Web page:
By 2030, those ages 45 and older will constitute 43% of Americans, vastly outnumbering those 18 and younger.
1Older individuals are at particularly high risk for solid malignancy and vaccine preventable illness. As such, the US Preventive Services Task Force (USPSTF) and Centers for Disease Control and Prevention (CDC) have published guidelines to maximize their well-being. Unfortunately, uptake of these recommendations is suboptimal and health disparities exist. For example, California currently has a lung cancer screening rate of 1% of eligible adults (national average is 5%), which ranks 49th of 50 states.
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2Further, Blacks experience the highest rates of lung cancer mortality compared with other races.
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Electronic health records will capture approximately 0.4 terabytes of clinical data over the lifetime of an individual.
4But methods of harnessing this big data have not yet been optimized. The coronavirus disease 2019 (COVID-19) pandemic has changed the way in which health care is delivered but plays into the strength of a fully electronic approach, which may eliminate the need for face-to-face contact. Here we report the first-year results of Enhancing Electronic Health Systems to Decrease the Burden of Colon Cancer, Lung Cancer, Obesity, Vaccine-Preventable Illness, and LivER Cancer (CLOVER), an application of electronic population health tools that were tailored to increase uptake of preventive health services, especially cancer screenings and vaccinations, among older adults.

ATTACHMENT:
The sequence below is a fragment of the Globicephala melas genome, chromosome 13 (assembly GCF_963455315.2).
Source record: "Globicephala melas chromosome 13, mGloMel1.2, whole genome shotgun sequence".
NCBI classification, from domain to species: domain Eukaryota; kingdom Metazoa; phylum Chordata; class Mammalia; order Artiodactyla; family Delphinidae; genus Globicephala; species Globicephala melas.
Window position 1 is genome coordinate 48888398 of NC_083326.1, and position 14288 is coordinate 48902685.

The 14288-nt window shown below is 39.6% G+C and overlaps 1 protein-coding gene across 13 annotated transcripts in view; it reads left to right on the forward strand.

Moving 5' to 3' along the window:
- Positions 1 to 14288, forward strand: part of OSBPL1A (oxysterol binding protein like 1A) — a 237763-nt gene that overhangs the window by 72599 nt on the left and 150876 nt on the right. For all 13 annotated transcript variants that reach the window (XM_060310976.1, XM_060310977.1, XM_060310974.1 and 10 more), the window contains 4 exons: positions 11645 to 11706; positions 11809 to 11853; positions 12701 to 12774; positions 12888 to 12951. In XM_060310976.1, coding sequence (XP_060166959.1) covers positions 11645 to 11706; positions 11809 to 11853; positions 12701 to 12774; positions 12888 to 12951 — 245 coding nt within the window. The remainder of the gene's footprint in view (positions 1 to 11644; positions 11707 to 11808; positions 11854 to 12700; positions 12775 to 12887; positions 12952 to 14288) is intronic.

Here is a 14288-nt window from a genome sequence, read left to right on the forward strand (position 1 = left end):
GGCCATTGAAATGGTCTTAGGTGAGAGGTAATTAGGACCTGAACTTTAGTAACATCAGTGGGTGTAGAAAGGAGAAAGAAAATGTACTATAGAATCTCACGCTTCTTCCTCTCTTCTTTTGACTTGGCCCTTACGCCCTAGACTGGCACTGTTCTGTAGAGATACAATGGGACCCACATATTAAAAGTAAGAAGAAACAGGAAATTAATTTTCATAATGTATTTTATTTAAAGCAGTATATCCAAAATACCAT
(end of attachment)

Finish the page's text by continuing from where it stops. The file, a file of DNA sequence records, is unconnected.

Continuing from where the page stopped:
The power of big data must be harnessed for medical progress.
Nature. 2016; 539: 467-468
We piloted the use of Healthy Planet, an Epic Systems population health module, in a large, suburban, primary care clinic located in Sacramento County, California, which is staffed by 5 primary care providers who specialize in internal or family medicine. During the same time of our intervention, data were also collected at a control (noninterventional) clinic within our health system that was comparable in age and gender to our intervention clinic. This control clinic is in Placer County, which is adjacent to Sacramento County, and is staffed by 7 primary care providers who specialize in internal or family medicine.
Electronic Population Health Module
We used Epic Healthy Planet to create custom reports for patients ages 50 and older, which determine “care gaps” in the following health care maintenance areas: colon cancer screening, lung cancer screening, tobacco counseling, obesity counseling, pneumonia vaccination, shingles vaccination, and hepatitis C screening. Therefore, our general approach was to increase USPSTF-recommended uptake of cancer screening, mitigate known risk factors for malignancy (tobacco usage and obesity), and increase vaccination among older adults. Unlike a traditional clinical care encounter, these reports capture data on a population level so that appropriate action can be administered to multiple patients simultaneously. Given limited resources, we prioritized improving the 3 lowest performing care gaps at baseline first. These were shingles vaccination, lung cancer screening, and obesity counseling.
Previsit Planning Workflow